2023 in review
Historianka » History of Travel
by Historianka
6M ago
This was a busy year, with lots of exciting events and projects. Bear with me while I blow my trumpet just a little; I don’t think most of us stop and take stock of our successes nearly often enough. The biggest achievement of the year was the launch of the exhibition I co-curated for the ..read more
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Cynthia Longfield, Madam Dragonfly
Historianka » History of Travel
by Historianka
1y ago
”I find machetes so useful in the jungle, don’t you?” Cynthia Longfield, quoted in The Times, 9 July 1991 Cynthia Longfield, ‘Madam Dragonfly’, was born in London in 1896. Her home schooling there was interrupted by regular visits to her maternal grandparents’ farm in Cloyne, Co. Cork, where she enjoyed roaming the countryside. Her early love of ..read more
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The Nineteenth-Century ‘Wedding Tour’ 
Historianka » History of Travel
by Historianka
1y ago
A wood fire, a heap of congratulatory letters, and the smiles of her who every day ncreases [sic] my dependence on her love, made our breakfast table delightful – Charles Sneyd Edgeworth, 5 Sept 1813 The post-wedding holiday that we now call a ‘honeymoon’ emerged in the late eighteenth century, when couples from the European ..read more
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New exhibition: Ireland and the Birth of Europe
Historianka » History of Travel
by Historianka
1y ago
Ireland and the Birth of Europe, an exhibition I co-curated for the Irish Department of Foreign Affairs with Dr Damian Bracken of University College Cork, was launched by Tánaiste Micheál Martin TD in Cork on 28 April. The exhibition is part of the Department of Foreign Affairs cultural programme to mark fifty years of Ireland’s ..read more
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Mending her health: Irish Women in Eighteenth-Century Spa
Historianka » History of Travel
by Historianka
1y ago
The small mountain town of Spa in present-day Belgium had been well-known for its mineral springs from the sixteenth century, but its popularity with visitors soared in the eighteenth century. The town grew, and developed amenities like the Parc de Sept Heures, assembly rooms and a casino. It attracted the wealthiest families in Europe, as ..read more
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Catharine Parr Traill, Author of Natural Histories for Children
Historianka » History of Travel
by Historianka
1y ago
Catharine Parr Traill (1802-1899) was a prolific author who published children’s books, emigrants’ guides, and popular natural histories. Under the name Catharine Parr Strickland, she published at least 15 moral tales and natural histories for children between 1818 and 1831.  Catherine had a great deal of knowledge about natural history, and in her books she ..read more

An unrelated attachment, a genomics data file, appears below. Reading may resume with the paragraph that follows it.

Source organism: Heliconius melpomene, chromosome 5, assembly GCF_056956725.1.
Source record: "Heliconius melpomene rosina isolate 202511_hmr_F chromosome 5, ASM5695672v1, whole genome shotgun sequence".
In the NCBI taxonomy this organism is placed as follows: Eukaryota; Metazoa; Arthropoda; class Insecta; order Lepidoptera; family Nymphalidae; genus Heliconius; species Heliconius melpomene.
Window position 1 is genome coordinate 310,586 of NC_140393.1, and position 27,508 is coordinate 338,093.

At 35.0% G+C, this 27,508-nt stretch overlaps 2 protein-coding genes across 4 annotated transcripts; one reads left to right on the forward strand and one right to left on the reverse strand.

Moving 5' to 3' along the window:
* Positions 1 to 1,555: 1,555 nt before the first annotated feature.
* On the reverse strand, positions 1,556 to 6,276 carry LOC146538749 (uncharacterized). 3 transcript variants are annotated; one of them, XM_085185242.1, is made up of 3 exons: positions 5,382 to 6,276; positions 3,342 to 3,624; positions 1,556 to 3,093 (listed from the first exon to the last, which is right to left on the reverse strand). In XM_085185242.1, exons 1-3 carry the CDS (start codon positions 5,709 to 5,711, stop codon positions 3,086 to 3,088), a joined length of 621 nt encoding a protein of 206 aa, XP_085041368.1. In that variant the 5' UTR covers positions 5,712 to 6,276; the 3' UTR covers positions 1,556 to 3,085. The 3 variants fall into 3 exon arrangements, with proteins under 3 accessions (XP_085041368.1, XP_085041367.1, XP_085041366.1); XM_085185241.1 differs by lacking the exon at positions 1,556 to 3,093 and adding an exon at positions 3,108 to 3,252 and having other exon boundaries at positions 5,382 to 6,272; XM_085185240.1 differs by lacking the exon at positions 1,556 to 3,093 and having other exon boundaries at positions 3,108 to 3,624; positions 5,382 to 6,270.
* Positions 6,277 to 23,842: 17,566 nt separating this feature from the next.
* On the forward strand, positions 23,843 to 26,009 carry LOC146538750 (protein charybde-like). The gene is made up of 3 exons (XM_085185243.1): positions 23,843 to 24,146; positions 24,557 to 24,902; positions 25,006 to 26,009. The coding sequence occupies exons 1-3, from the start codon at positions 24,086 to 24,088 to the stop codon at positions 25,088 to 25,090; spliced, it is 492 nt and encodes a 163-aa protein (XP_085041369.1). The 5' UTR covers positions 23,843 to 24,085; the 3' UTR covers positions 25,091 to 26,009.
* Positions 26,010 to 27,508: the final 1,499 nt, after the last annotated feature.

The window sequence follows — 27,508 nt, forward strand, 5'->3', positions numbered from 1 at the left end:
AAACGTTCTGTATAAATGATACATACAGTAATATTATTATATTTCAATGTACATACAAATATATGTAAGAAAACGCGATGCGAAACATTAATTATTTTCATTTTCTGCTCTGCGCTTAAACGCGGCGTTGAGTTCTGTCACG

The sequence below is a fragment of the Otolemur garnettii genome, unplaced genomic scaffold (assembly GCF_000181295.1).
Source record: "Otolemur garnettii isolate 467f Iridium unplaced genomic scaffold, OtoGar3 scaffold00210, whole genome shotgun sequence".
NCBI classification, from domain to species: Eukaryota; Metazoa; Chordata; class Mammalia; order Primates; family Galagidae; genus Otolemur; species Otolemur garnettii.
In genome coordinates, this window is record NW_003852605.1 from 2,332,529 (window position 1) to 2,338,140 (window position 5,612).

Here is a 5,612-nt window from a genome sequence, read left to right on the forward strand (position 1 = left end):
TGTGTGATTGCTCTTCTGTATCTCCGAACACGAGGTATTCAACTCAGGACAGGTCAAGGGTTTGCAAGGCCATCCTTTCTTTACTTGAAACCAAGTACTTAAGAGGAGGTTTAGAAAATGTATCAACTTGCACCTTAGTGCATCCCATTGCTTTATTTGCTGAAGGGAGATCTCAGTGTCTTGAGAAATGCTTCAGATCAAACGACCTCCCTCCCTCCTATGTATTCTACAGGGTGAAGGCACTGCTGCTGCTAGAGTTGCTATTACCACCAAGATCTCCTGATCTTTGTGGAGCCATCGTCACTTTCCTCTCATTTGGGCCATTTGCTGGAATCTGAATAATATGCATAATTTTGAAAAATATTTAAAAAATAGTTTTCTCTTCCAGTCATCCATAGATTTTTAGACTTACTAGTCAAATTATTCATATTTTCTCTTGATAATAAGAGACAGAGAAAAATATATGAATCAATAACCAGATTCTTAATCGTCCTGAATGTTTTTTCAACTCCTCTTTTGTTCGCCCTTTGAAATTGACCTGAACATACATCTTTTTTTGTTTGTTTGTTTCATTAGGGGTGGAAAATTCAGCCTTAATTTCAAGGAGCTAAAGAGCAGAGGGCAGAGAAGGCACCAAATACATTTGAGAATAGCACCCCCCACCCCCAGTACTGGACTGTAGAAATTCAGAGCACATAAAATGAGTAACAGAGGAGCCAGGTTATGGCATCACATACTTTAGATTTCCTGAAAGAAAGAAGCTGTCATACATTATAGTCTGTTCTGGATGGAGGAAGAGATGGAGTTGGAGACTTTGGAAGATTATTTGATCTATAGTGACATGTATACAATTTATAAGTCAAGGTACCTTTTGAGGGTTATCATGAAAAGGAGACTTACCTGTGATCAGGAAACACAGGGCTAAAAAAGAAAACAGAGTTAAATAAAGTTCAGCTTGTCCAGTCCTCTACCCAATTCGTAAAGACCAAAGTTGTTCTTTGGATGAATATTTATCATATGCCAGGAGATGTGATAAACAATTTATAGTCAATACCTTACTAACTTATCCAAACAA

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Anna Maria Chetwood – a forgotten 19th-century Irish novelist?
Historianka » History of Travel
by Historianka
1y ago
Anna Maria Chetwood was the author of at least two anonymously-published novels published in the 1820s. She was also not the author of at least two anonymously-published novels published in the 1820s. Despite my efforts to confirm either one of these statements, she remains for me Schroedinger’s novelist. There are layers and chains of contradictory ..read more
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A Derry Merchant’s Memoir, 1830s
Historianka » History of Travel
by Historianka
1y ago
While doing some other research in Library and Archives Canada some years ago, I came across a reference in the catalogue to an anonymous diary describing a journey from Derry to Canada in 1830. Intrigued, I took a copy of the manuscript and filed it away for later. But the author’s anonymity bothered me, as ..read more
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Sarah Curran’s Previously Unknown Poetry
Historianka » History of Travel
by Historianka
1y ago
Sometimes, research leads to unexpected places. My 20-year obsession with the nineteenth-century travellers and diarists Martha and Katherine Wilmot has introduced me to some fascinating Irish, English and Russian women of the era. Women like Princess Dashkova, friend and confidante of Catherine the Great, first woman president of a learned academy (Russian Academy, 1783), and ..read more
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John Lee’s Walking Tour of Ireland, 1806–07
Historianka » History of Travel
by Historianka
1y ago
On 31 July 1806, John Fiott, later known as John Lee, left London to embark on a seven-month walking tour of Ireland, England and Wales. I wrote about his life, and about his walking tour of England in Wales in earlier posts. This post will look at the six months he spent walking around the southern half ..read more
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